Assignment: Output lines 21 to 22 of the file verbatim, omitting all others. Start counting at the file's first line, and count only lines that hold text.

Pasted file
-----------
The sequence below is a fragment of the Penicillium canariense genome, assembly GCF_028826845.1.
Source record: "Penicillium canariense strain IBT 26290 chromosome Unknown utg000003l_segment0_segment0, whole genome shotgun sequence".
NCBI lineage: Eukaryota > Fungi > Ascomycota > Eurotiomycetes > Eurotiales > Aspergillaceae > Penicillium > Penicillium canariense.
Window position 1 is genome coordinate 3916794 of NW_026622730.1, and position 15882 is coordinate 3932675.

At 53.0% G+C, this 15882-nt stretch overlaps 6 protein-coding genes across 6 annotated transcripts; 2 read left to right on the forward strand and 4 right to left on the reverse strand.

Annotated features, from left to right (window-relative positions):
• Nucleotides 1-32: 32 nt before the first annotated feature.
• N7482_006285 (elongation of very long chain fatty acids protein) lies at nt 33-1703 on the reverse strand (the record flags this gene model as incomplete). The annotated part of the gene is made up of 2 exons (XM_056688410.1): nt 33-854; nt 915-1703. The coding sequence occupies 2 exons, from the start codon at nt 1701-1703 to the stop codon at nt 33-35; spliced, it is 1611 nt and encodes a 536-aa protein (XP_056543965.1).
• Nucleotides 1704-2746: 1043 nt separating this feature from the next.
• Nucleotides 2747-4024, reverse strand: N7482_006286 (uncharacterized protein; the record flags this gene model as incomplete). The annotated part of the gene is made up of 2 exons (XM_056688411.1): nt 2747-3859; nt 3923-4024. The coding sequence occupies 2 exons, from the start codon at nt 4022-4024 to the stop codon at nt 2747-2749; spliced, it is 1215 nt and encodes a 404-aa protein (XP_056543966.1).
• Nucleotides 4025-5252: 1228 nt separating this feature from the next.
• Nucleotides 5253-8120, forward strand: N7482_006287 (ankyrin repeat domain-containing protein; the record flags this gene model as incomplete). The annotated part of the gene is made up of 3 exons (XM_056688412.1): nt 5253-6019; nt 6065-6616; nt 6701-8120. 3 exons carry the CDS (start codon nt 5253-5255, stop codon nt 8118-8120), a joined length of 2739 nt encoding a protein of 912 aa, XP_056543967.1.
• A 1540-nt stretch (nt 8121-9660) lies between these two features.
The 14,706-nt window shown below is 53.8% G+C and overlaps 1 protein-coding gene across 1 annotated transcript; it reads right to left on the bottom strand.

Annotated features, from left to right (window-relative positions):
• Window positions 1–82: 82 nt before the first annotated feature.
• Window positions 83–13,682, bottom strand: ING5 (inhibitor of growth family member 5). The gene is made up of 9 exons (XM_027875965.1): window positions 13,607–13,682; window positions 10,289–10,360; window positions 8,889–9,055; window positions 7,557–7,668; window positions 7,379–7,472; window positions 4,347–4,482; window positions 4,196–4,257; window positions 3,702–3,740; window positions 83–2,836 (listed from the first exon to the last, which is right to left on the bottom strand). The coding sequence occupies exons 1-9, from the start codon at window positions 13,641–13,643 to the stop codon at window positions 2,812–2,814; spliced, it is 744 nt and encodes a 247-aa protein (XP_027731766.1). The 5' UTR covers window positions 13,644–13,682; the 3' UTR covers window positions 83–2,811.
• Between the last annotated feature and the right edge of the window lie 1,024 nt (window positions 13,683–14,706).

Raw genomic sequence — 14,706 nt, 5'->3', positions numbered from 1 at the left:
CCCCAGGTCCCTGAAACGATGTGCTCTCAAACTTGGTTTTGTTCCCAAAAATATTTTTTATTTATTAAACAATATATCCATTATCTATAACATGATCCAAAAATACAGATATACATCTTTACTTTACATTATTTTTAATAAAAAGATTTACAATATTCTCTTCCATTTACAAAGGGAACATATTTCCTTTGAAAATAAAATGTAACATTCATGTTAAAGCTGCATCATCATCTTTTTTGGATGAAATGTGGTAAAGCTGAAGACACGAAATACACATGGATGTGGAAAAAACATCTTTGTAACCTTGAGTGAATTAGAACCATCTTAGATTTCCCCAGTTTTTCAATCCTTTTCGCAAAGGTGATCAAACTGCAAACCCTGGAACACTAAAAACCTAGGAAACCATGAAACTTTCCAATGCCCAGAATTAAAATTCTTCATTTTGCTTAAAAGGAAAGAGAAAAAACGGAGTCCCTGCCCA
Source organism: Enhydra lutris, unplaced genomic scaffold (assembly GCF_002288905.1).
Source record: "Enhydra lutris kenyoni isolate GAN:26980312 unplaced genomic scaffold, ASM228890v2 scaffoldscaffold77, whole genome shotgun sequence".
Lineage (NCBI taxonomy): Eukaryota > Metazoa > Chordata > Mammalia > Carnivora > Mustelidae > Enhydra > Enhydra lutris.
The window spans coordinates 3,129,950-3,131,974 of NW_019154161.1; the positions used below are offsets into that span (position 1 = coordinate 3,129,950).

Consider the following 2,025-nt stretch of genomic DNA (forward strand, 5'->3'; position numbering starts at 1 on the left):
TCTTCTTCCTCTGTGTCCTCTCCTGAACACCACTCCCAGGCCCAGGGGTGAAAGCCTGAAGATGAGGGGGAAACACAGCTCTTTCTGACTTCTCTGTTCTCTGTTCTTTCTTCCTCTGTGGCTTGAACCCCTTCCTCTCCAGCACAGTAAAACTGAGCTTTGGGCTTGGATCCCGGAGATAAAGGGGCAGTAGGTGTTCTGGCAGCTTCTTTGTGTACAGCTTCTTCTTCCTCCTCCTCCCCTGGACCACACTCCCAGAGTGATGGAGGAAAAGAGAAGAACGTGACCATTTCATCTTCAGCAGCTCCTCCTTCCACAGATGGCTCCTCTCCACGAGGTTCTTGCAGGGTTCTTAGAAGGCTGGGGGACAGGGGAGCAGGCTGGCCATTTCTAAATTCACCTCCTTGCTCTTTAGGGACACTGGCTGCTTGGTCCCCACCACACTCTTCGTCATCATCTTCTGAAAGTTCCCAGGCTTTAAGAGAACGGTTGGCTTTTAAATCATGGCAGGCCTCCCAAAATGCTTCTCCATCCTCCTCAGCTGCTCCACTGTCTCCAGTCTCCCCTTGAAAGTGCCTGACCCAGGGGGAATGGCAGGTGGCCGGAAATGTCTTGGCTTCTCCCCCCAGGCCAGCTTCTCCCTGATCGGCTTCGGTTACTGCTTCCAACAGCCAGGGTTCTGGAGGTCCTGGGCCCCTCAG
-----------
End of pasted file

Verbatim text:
Source organism: Enhydra lutris, unplaced genomic scaffold (assembly GCF_002288905.1).
Source record: "Enhydra lutris kenyoni isolate GAN:26980312 unplaced genomic scaffold, ASM228890v2 scaffoldscaffold77, whole genome shotgun sequence".